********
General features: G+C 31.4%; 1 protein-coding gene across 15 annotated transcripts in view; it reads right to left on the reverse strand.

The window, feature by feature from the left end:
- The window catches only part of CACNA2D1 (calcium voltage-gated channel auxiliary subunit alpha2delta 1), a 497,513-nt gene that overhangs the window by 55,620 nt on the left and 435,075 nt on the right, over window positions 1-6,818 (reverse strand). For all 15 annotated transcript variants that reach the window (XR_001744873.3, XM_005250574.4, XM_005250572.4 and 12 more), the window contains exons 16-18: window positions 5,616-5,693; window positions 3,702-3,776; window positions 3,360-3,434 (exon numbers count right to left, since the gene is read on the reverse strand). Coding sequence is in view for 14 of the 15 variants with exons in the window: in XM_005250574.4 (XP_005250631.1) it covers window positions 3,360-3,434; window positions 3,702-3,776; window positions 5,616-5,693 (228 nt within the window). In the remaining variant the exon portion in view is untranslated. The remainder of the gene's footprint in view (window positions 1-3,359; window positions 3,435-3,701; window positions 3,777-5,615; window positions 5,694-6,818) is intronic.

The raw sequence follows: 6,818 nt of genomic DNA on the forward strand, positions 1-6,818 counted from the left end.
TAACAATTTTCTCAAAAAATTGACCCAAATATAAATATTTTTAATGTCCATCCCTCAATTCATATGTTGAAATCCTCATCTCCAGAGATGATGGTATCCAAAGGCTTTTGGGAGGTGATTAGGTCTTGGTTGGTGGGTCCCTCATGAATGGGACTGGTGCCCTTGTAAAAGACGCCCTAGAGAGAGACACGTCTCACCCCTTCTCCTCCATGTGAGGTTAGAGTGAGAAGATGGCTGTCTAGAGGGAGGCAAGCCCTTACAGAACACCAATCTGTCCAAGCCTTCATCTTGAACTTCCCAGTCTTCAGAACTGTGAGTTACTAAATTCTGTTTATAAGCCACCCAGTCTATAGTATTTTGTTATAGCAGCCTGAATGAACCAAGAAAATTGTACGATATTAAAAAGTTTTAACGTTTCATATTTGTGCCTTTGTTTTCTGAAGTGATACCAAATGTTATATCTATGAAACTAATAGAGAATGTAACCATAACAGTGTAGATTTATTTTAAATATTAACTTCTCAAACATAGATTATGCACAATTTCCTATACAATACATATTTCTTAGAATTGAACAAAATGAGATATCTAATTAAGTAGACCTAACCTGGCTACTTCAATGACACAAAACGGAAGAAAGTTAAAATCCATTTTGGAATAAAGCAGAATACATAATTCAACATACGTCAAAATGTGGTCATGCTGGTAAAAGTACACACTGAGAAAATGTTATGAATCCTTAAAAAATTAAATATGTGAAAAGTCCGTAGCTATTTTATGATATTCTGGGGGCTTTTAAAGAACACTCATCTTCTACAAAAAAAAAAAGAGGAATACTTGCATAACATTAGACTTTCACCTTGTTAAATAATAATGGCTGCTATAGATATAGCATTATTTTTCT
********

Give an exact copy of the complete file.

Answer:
General features: G+C 31.4%; 1 protein-coding gene across 15 annotated transcripts in view; it reads right to left on the reverse strand.

The window, feature by feature from the left end:
- The window catches only part of CACNA2D1 (calcium voltage-gated channel auxiliary subunit alpha2delta 1), a 497,513-nt gene that overhangs the window by 55,620 nt on the left and 435,075 nt on the right, over window positions 1-6,818 (reverse strand). For all 15 annotated transcript variants that reach the window (XR_001744873.3, XM_005250574.4, XM_005250572.4 and 12 more), the window contains exons 16-18: window positions 5,616-5,693; window positions 3,702-3,776; window positions 3,360-3,434 (exon numbers count right to left, since the gene is read on the reverse strand). Coding sequence is in view for 14 of the 15 variants with exons in the window: in XM_005250574.4 (XP_005250631.1) it covers window positions 3,360-3,434; window positions 3,702-3,776; window positions 5,616-5,693 (228 nt within the window). In the remaining variant the exon portion in view is untranslated. The remainder of the gene's footprint in view (window positions 1-3,359; window positions 3,435-3,701; window positions 3,777-5,615; window positions 5,694-6,818) is intronic.

The raw sequence follows: 6,818 nt of genomic DNA on the forward strand, positions 1-6,818 counted from the left end.
TAACAATTTTCTCAAAAAATTGACCCAAATATAAATATTTTTAATGTCCATCCCTCAATTCATATGTTGAAATCCTCATCTCCAGAGATGATGGTATCCAAAGGCTTTTGGGAGGTGATTAGGTCTTGGTTGGTGGGTCCCTCATGAATGGGACTGGTGCCCTTGTAAAAGACGCCCTAGAGAGAGACACGTCTCACCCCTTCTCCTCCATGTGAGGTTAGAGTGAGAAGATGGCTGTCTAGAGGGAGGCAAGCCCTTACAGAACACCAATCTGTCCAAGCCTTCATCTTGAACTTCCCAGTCTTCAGAACTGTGAGTTACTAAATTCTGTTTATAAGCCACCCAGTCTATAGTATTTTGTTATAGCAGCCTGAATGAACCAAGAAAATTGTACGATATTAAAAAGTTTTAACGTTTCATATTTGTGCCTTTGTTTTCTGAAGTGATACCAAATGTTATATCTATGAAACTAATAGAGAATGTAACCATAACAGTGTAGATTTATTTTAAATATTAACTTCTCAAACATAGATTATGCACAATTTCCTATACAATACATATTTCTTAGAATTGAACAAAATGAGATATCTAATTAAGTAGACCTAACCTGGCTACTTCAATGACACAAAACGGAAGAAAGTTAAAATCCATTTTGGAATAAAGCAGAATACATAATTCAACATACGTCAAAATGTGGTCATGCTGGTAAAAGTACACACTGAGAAAATGTTATGAATCCTTAAAAAATTAAATATGTGAAAAGTCCGTAGCTATTTTATGATATTCTGGGGGCTTTTAAAGAACACTCATCTTCTACAAAAAAAAAAAGAGGAATACTTGCATAACATTAGACTTTCACCTTGTTAAATAATAATGGCTGCTATAGATATAGCATTATTTTTCT